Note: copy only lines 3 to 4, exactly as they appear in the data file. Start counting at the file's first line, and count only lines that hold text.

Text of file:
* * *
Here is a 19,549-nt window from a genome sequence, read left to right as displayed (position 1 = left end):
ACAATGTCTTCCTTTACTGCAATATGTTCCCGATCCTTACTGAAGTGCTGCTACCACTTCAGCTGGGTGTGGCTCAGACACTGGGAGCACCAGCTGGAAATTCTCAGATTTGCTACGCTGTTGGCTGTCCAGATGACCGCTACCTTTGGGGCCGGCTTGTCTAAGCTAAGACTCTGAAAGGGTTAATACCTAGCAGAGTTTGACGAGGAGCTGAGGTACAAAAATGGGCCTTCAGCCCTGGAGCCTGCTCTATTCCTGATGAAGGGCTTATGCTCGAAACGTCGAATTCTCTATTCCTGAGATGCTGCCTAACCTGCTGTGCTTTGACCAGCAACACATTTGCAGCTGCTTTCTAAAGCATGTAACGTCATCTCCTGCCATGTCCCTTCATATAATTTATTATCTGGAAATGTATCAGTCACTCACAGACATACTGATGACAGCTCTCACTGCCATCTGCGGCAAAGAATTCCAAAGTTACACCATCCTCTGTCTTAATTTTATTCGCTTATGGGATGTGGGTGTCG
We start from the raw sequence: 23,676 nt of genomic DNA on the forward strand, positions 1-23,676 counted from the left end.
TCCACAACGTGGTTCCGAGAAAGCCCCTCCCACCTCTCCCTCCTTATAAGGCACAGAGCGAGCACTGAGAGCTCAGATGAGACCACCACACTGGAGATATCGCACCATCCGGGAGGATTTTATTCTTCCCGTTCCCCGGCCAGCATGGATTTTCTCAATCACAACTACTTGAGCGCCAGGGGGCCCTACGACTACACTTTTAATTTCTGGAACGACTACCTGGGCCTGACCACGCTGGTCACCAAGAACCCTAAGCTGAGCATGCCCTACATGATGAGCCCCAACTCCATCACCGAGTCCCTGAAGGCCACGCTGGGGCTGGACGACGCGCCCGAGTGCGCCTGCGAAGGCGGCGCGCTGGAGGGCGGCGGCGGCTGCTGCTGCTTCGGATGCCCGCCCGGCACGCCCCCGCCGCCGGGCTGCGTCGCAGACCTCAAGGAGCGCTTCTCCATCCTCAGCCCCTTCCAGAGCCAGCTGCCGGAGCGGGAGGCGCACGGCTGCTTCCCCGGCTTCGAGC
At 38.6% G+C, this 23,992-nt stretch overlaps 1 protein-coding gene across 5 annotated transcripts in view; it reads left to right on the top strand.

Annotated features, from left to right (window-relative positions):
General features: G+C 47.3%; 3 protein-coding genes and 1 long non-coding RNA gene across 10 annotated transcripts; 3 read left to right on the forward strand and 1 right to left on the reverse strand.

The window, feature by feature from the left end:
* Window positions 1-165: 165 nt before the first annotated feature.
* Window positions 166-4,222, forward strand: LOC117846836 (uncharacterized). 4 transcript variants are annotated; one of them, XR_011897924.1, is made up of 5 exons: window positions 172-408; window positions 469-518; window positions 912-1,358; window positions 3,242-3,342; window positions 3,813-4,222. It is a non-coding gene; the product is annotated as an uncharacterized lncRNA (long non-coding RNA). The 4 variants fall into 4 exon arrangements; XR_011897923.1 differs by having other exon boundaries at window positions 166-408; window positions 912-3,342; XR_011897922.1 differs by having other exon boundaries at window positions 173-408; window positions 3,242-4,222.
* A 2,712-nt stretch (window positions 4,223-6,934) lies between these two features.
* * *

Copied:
We start from the raw sequence: 23,676 nt of genomic DNA on the forward strand, positions 1-23,676 counted from the left end.
TCCACAACGTGGTTCCGAGAAAGCCCCTCCCACCTCTCCCTCCTTATAAGGCACAGAGCGAGCACTGAGAGCTCAGATGAGACCACCACACTGGAGATATCGCACCATCCGGGAGGATTTTATTCTTCCCGTTCCCCGGCCAGCATGGATTTTCTCAATCACAACTACTTGAGCGCCAGGGGGCCCTACGACTACACTTTTAATTTCTGGAACGACTACCTGGGCCTGACCACGCTGGTCACCAAGAACCCTAAGCTGAGCATGCCCTACATGATGAGCCCCAACTCCATCACCGAGTCCCTGAAGGCCACGCTGGGGCTGGACGACGCGCCCGAGTGCGCCTGCGAAGGCGGCGCGCTGGAGGGCGGCGGCGGCTGCTGCTGCTTCGGATGCCCGCCCGGCACGCCCCCGCCGCCGGGCTGCGTCGCAGACCTCAAGGAGCGCTTCTCCATCCTCAGCCCCTTCCAGAGCCAGCTGCCGGAGCGGGAGGCGCACGGCTGCTTCCCCGGCTTCGAGC